Essential Herb -- GUASCAS

What are Guascas?

These small plants belong to the Daisy family. Originally grown only in the Andes, Guascas were brought to the United States (date unknown) and Great Britain (in 1796) and have thrived. The plant is known as the Gallant Soldier (Galinsoga parviflora) and is considered a weed in both the US and Great Britain. However, in the Andes, from Colombia to Peru, it is considered and essential herb. Rich in minerals, it is used in several Colombian dishes including: Ajiaco (from Bogotá) and Mute (from Santander) – [see tomorrow’s post for the recipe].

My husband remembers that his mother had a Guascas plant in her garden and would add guasca leaves to the family’s eggs.

Dried Guascas can be purchased at the following online stores:

More information available:

* Photo by Wikemedia Commons
* Photo by pattoncito


Anonymous said…
These are the most important ingredient for Ajiaco
Anonymous said…
just returned from Columbia. Loved Ajiaco. Found Guascas in Half Moon Bay at kitchen store. Do you have an Ajiaco recipe to share?
Colombian Mommy said…
I have post for the next 3 weeks already written, but I try to sneak it in. I love Ajiaco -- so delicious!!
Anonymous said…
If anyone knows where to find them FRESH let me know. RUBENRLEON at GMAIL dot com. I've searched the web for seed, or seedlings. No way. Most people in the states know them as a invasive weed known as the GALLANT SOLDIER.
Anonymous said…
I found the Fresh Guascas (Gallant Soldier) after spending months of research, posting on blogs and gardening websites and about $250 in overnight shipping from the East Coast from people I met online. As of two weeks ago I FINALLY have FRESH Guascas growing on my back deck here in San Diego. I have colombian friends that are so excited about the possibility of having fresh guascas here in the USA. Interested? My email is at rubenrleon at gmail dot com. Fresh Homemade AJIACO soon!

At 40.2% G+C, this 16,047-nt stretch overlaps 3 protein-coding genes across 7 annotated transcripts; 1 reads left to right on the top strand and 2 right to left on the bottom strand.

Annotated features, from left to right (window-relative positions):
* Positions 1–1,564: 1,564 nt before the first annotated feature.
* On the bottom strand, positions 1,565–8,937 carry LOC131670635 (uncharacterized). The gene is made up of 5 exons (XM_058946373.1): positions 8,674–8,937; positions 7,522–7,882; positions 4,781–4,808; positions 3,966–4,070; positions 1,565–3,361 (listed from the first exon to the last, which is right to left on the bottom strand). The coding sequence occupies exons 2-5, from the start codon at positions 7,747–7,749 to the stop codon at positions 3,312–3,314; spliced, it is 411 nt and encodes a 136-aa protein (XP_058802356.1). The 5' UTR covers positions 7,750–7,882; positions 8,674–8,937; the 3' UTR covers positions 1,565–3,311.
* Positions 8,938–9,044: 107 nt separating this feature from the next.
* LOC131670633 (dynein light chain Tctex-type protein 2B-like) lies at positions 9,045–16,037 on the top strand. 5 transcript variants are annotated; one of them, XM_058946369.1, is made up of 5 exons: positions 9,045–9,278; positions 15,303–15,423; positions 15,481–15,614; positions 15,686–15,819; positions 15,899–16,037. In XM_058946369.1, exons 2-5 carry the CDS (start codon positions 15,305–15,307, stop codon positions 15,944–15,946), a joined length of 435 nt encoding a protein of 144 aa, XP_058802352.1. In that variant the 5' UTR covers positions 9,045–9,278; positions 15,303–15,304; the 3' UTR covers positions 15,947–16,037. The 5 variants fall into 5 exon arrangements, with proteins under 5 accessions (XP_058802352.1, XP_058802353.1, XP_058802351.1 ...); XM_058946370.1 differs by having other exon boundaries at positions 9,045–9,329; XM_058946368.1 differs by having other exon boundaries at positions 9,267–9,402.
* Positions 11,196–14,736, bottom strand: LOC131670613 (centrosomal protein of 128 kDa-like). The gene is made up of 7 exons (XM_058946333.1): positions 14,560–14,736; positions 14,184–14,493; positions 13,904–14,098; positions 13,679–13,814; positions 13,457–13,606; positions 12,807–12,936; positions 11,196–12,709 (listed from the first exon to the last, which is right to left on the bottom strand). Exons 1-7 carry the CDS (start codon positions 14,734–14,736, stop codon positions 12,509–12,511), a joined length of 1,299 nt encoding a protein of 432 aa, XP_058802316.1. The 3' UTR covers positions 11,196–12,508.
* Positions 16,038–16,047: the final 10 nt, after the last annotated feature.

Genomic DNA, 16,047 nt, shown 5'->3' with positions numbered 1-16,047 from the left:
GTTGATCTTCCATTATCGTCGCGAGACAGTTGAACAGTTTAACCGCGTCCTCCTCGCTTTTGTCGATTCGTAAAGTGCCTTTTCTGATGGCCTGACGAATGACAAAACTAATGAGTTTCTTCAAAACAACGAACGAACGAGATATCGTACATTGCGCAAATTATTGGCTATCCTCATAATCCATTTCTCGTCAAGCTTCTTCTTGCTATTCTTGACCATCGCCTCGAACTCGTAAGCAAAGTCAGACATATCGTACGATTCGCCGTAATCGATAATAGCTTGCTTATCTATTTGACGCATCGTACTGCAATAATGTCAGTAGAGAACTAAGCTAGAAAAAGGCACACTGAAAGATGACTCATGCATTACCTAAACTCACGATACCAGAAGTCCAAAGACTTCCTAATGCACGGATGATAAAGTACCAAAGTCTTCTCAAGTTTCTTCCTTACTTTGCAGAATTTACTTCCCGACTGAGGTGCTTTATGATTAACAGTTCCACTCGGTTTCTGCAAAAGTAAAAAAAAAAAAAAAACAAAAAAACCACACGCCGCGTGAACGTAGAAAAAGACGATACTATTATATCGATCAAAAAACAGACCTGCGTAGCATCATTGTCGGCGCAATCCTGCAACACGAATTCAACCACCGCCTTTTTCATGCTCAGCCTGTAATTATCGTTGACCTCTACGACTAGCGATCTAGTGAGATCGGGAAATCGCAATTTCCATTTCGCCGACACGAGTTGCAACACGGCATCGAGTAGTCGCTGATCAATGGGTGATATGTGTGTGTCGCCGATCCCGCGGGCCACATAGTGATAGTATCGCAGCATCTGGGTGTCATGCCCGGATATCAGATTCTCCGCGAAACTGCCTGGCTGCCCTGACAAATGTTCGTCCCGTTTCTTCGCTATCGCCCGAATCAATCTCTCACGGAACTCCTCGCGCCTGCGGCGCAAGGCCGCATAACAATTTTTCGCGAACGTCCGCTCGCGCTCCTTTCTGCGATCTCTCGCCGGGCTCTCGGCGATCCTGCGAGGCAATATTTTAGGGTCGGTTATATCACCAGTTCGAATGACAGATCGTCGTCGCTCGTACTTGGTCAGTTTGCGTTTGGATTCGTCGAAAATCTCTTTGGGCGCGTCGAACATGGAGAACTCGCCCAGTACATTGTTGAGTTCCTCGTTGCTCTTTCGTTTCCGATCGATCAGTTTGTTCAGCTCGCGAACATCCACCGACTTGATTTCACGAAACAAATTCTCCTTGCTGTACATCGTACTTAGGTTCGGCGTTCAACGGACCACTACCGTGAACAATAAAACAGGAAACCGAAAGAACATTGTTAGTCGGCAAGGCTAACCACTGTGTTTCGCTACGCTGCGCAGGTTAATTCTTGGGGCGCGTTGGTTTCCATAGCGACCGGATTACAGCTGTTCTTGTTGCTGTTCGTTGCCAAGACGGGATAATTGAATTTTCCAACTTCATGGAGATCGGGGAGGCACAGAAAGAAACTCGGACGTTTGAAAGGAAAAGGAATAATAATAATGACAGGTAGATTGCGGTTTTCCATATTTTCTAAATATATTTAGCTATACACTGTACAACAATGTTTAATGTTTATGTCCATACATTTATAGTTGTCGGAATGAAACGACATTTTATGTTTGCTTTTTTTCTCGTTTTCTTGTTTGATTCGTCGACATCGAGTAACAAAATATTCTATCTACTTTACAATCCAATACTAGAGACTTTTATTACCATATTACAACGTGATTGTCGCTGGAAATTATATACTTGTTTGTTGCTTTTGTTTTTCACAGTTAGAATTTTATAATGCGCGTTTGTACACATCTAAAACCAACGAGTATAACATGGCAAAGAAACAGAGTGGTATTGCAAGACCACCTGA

mrlata said…
I know this is years later, but in case anyone is reading this....this is the weed galinsoga here in the US, it is EXTREMELY common so you should not be spending lots of money finding it! Just go to any patch of land, farm, grassy path, at least on the east coast, and you'll probably see it! I would suggest finding a farm and picking it htere, and not by the road edge (pollutants, etc) but the farmers I know would love for you to take as much as you like ! :-)
Anonymous said…
I'm growing it and have live plants and seeds here in California.
cpv said…
Does anyone know if this is commonly found in South Florida? I have been searching for years and have been unsuccessful. I have been forced to buy prepackaged frozen 'ajiaco' components at the Spanish markets just to get the miserly inclusion of guascas that it contains in order to make ajiaco over the last few years. Just discovered that I can order some dried guascas on amazon but would very much prefer fresh. Any help would be greatly appreciated. Thanks :)

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